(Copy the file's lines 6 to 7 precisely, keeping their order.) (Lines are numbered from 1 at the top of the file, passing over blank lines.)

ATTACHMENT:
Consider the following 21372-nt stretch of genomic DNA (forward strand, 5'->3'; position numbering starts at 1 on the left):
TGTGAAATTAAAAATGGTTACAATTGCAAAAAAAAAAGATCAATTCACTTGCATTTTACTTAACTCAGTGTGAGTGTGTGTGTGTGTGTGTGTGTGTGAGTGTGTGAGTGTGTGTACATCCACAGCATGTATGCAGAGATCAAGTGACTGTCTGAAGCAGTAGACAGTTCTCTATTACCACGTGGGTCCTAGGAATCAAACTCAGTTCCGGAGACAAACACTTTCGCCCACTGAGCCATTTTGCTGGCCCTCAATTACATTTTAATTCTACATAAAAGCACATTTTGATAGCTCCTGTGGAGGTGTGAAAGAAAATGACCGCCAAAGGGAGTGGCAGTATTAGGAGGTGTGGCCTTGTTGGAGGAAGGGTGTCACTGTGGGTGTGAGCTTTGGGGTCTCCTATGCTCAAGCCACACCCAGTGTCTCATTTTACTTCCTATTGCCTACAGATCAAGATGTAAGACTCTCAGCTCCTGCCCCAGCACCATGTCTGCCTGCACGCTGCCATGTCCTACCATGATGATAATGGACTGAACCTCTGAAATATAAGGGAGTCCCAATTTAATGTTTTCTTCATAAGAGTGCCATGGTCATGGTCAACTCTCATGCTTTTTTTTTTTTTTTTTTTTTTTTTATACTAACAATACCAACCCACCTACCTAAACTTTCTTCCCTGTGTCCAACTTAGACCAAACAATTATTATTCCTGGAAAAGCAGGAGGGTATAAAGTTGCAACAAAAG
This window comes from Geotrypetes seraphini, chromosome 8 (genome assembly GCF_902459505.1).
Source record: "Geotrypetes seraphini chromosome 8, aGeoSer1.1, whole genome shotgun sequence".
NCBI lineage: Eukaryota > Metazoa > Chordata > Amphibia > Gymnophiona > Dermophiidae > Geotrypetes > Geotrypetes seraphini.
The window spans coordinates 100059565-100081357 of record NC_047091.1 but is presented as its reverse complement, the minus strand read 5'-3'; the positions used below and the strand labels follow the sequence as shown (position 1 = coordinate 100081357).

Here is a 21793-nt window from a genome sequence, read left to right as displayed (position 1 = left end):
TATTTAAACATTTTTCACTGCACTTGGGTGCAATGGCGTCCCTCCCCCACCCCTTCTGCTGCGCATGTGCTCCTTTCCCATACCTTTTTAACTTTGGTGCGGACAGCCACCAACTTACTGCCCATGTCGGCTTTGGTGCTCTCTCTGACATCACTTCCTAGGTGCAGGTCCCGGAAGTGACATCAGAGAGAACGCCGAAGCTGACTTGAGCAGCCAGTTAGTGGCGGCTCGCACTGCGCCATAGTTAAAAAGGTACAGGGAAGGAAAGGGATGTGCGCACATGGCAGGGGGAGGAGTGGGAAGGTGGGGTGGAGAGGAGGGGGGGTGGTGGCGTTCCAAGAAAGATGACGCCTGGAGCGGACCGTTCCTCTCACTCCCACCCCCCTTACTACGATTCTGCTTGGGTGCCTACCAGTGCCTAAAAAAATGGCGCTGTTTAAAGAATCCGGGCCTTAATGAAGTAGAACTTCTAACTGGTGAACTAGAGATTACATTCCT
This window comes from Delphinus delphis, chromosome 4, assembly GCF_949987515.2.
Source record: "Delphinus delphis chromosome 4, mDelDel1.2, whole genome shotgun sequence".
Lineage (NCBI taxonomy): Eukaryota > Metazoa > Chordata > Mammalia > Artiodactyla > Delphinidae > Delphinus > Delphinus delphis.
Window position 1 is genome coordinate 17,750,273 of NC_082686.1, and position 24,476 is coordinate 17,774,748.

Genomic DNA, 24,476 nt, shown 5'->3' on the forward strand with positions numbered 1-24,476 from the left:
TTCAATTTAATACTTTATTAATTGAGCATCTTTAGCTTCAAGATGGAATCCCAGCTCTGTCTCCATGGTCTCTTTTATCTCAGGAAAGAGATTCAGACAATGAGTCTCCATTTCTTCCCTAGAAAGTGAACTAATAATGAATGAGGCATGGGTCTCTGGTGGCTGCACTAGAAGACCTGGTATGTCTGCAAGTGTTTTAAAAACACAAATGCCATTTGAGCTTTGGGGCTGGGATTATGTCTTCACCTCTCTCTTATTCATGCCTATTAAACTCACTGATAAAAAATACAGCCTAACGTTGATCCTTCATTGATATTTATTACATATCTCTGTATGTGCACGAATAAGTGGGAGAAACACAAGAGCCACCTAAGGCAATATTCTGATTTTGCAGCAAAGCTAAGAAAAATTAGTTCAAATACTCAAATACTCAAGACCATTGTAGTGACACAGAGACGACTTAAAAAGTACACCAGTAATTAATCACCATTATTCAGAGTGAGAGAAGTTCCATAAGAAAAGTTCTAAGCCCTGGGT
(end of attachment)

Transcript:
The window spans coordinates 100059565-100081357 of record NC_047091.1 but is presented as its reverse complement, the minus strand read 5'-3'; the positions used below and the strand labels follow the sequence as shown (position 1 = coordinate 100081357).

Here is a 21793-nt window from a genome sequence, read left to right as displayed (position 1 = left end):